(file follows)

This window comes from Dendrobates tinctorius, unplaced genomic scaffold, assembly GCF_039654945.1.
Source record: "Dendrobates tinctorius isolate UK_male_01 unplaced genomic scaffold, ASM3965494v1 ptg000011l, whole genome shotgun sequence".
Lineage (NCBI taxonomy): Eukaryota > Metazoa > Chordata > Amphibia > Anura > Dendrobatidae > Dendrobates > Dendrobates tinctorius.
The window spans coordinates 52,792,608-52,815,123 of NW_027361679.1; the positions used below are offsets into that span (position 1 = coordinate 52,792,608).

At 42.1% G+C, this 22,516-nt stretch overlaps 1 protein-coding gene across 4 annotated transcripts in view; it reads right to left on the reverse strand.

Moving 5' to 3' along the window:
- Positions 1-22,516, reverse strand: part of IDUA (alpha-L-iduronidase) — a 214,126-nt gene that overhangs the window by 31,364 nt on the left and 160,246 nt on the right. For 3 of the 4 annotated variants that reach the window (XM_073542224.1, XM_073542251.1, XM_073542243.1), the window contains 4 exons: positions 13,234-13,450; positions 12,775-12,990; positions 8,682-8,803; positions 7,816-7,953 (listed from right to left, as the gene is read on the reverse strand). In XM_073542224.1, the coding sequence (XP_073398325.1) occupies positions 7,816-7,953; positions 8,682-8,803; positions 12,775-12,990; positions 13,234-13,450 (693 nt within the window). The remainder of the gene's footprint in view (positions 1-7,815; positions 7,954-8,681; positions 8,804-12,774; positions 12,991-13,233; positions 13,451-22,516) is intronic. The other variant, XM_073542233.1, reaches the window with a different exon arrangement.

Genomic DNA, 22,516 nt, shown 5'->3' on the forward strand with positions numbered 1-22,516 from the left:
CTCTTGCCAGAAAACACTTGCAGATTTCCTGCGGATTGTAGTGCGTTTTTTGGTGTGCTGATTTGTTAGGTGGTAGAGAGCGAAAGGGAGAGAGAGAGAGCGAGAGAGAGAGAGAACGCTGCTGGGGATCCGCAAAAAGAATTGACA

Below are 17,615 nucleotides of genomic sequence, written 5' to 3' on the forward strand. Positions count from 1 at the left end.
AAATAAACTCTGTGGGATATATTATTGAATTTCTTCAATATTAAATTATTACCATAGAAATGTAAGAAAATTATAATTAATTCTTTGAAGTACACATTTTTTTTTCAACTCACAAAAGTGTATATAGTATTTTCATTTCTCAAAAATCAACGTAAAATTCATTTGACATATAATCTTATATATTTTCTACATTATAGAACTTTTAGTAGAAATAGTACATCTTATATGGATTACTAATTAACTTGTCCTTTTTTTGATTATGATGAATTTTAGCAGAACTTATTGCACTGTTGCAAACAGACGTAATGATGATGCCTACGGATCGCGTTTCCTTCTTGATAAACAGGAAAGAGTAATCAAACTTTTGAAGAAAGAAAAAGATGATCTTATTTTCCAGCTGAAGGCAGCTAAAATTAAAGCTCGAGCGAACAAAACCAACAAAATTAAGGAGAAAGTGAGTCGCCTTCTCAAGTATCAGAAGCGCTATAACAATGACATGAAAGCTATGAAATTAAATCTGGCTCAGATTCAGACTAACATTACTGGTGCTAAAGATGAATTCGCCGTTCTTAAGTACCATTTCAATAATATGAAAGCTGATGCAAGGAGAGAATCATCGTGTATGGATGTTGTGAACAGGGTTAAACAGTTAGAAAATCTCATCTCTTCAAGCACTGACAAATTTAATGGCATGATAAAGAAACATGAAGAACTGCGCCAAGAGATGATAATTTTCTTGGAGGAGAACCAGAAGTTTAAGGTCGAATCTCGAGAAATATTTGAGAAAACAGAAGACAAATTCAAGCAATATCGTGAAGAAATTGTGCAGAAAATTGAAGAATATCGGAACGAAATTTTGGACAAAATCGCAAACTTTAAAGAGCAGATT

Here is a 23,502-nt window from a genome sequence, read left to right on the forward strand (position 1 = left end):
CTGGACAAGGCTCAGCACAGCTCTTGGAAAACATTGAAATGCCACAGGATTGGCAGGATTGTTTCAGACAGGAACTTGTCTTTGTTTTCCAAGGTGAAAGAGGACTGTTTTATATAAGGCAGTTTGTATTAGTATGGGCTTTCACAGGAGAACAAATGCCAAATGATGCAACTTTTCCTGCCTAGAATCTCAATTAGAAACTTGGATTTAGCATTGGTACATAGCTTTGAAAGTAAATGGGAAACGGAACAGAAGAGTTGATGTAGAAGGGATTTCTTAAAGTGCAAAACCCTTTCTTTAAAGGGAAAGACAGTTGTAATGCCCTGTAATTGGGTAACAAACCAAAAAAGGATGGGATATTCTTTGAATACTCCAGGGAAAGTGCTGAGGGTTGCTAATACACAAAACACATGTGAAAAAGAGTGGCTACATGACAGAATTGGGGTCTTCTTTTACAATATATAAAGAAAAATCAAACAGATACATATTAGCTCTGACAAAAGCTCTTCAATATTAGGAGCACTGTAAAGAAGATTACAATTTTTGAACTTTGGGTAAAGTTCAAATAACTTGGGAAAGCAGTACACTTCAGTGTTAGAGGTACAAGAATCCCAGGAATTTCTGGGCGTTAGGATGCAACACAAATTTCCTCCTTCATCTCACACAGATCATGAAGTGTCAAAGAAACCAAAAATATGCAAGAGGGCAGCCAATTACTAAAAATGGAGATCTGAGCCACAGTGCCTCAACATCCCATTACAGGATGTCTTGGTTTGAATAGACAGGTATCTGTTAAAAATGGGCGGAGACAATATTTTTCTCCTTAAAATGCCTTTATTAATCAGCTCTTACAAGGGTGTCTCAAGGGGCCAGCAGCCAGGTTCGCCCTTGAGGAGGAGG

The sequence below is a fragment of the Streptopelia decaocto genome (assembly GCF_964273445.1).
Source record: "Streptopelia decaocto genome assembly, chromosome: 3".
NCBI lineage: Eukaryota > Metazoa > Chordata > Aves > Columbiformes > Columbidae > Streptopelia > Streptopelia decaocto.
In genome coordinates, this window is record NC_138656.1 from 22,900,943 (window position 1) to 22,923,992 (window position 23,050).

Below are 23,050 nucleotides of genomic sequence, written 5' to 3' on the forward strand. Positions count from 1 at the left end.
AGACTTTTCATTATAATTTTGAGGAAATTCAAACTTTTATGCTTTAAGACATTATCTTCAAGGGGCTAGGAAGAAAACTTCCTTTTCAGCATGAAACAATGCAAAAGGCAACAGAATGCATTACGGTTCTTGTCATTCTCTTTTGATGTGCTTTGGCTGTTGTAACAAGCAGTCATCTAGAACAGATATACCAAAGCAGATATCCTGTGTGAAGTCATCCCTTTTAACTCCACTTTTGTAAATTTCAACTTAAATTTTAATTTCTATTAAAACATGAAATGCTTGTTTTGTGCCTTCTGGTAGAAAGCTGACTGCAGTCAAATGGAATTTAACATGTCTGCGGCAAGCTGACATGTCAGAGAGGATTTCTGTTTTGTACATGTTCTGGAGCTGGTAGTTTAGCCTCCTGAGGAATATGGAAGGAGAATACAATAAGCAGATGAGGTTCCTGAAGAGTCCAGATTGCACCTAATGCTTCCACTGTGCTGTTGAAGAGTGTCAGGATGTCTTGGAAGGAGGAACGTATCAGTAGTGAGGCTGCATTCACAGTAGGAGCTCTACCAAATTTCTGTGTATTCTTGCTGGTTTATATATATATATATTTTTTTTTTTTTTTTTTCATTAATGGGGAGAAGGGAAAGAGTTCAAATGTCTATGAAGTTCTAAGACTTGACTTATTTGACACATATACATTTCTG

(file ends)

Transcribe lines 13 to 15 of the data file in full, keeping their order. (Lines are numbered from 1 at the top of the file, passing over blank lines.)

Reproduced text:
CTGGACAAGGCTCAGCACAGCTCTTGGAAAACATTGAAATGCCACAGGATTGGCAGGATTGTTTCAGACAGGAACTTGTCTTTGTTTTCCAAGGTGAAAGAGGACTGTTTTATATAAGGCAGTTTGTATTAGTATGGGCTTTCACAGGAGAACAAATGCCAAATGATGCAACTTTTCCTGCCTAGAATCTCAATTAGAAACTTGGATTTAGCATTGGTACATAGCTTTGAAAGTAAATGGGAAACGGAACAGAAGAGTTGATGTAGAAGGGATTTCTTAAAGTGCAAAACCCTTTCTTTAAAGGGAAAGACAGTTGTAATGCCCTGTAATTGGGTAACAAACCAAAAAAGGATGGGATATTCTTTGAATACTCCAGGGAAAGTGCTGAGGGTTGCTAATACACAAAACACATGTGAAAAAGAGTGGCTACATGACAGAATTGGGGTCTTCTTTTACAATATATAAAGAAAAATCAAACAGATACATATTAGCTCTGACAAAAGCTCTTCAATATTAGGAGCACTGTAAAGAAGATTACAATTTTTGAACTTTGGGTAAAGTTCAAATAACTTGGGAAAGCAGTACACTTCAGTGTTAGAGGTACAAGAATCCCAGGAATTTCTGGGCGTTAGGATGCAACACAAATTTCCTCCTTCATCTCACACAGATCATGAAGTGTCAAAGAAACCAAAAATATGCAAGAGGGCAGCCAATTACTAAAAATGGAGATCTGAGCCACAGTGCCTCAACATCCCATTACAGGATGTCTTGGTTTGAATAGACAGGTATCTGTTAAAAATGGGCGGAGACAATATTTTTCTCCTTAAAATGCCTTTATTAATCAGCTCTTACAAGGGTGTCTCAAGGGGCCAGCAGCCAGGTTCGCCCTTGAGGAGGAGG

The sequence below is a fragment of the Streptopelia decaocto genome (assembly GCF_964273445.1).
Source record: "Streptopelia decaocto genome assembly, chromosome: 3".